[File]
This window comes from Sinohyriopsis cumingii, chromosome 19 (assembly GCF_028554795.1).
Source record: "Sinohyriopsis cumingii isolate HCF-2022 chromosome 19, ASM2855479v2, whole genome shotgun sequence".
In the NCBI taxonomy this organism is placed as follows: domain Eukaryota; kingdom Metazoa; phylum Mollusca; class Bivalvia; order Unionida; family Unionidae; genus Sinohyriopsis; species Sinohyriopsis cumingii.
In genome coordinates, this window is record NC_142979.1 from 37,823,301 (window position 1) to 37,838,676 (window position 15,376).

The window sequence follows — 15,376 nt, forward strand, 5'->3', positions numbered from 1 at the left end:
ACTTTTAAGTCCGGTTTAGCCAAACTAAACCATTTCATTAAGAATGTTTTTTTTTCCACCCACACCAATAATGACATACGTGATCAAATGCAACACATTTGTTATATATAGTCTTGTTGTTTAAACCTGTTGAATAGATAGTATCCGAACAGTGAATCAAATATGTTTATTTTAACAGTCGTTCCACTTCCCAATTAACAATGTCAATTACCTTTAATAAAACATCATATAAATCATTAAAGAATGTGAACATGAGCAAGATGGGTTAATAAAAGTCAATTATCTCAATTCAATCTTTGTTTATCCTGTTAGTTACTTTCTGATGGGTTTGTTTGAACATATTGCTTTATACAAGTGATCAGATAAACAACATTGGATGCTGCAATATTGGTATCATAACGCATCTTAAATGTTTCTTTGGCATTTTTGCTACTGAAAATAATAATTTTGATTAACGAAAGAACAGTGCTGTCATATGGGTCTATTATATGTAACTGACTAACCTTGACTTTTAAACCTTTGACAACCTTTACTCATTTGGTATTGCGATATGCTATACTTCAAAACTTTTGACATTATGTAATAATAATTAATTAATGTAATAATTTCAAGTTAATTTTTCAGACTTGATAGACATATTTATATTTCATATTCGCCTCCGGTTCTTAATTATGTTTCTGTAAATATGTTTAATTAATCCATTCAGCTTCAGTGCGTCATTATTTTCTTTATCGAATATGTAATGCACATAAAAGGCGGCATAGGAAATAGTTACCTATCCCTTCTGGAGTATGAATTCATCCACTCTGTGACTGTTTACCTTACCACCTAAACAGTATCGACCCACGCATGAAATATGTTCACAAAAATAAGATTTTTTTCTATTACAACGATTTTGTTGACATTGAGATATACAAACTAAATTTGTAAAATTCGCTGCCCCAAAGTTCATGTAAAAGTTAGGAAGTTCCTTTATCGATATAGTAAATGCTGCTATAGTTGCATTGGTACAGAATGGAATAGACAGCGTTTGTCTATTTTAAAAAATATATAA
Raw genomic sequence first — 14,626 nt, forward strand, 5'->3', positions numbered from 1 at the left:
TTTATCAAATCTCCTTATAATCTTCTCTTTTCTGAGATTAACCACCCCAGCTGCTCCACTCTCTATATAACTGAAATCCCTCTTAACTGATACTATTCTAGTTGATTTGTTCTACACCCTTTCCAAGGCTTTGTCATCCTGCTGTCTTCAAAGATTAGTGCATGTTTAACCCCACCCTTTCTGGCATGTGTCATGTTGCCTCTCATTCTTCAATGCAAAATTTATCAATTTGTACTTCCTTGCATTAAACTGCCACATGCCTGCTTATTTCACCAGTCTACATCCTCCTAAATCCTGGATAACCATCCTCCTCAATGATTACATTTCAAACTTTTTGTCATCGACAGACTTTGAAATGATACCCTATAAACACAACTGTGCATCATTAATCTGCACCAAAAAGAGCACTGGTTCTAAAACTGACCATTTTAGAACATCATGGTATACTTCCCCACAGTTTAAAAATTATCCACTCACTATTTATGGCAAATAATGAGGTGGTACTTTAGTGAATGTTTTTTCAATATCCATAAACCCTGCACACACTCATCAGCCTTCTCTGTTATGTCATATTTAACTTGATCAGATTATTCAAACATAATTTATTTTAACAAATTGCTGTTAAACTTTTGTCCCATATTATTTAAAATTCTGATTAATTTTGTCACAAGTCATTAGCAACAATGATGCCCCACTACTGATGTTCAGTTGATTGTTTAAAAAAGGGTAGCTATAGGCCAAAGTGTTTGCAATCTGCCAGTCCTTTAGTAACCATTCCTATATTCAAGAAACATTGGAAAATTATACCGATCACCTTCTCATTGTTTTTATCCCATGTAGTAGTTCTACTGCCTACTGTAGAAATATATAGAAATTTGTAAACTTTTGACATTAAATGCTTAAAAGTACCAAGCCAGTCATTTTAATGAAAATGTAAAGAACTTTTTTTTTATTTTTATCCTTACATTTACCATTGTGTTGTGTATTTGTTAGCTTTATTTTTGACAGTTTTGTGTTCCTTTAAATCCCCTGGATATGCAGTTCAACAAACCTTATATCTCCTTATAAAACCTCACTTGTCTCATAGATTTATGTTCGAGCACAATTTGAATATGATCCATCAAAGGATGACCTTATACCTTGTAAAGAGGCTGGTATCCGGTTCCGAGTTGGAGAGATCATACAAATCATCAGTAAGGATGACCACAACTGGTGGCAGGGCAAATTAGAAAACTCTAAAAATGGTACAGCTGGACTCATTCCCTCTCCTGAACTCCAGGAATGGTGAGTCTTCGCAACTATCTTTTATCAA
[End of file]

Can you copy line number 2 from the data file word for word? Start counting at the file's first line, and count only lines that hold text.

Source record: "Sinohyriopsis cumingii isolate HCF-2022 chromosome 19, ASM2855479v2, whole genome shotgun sequence".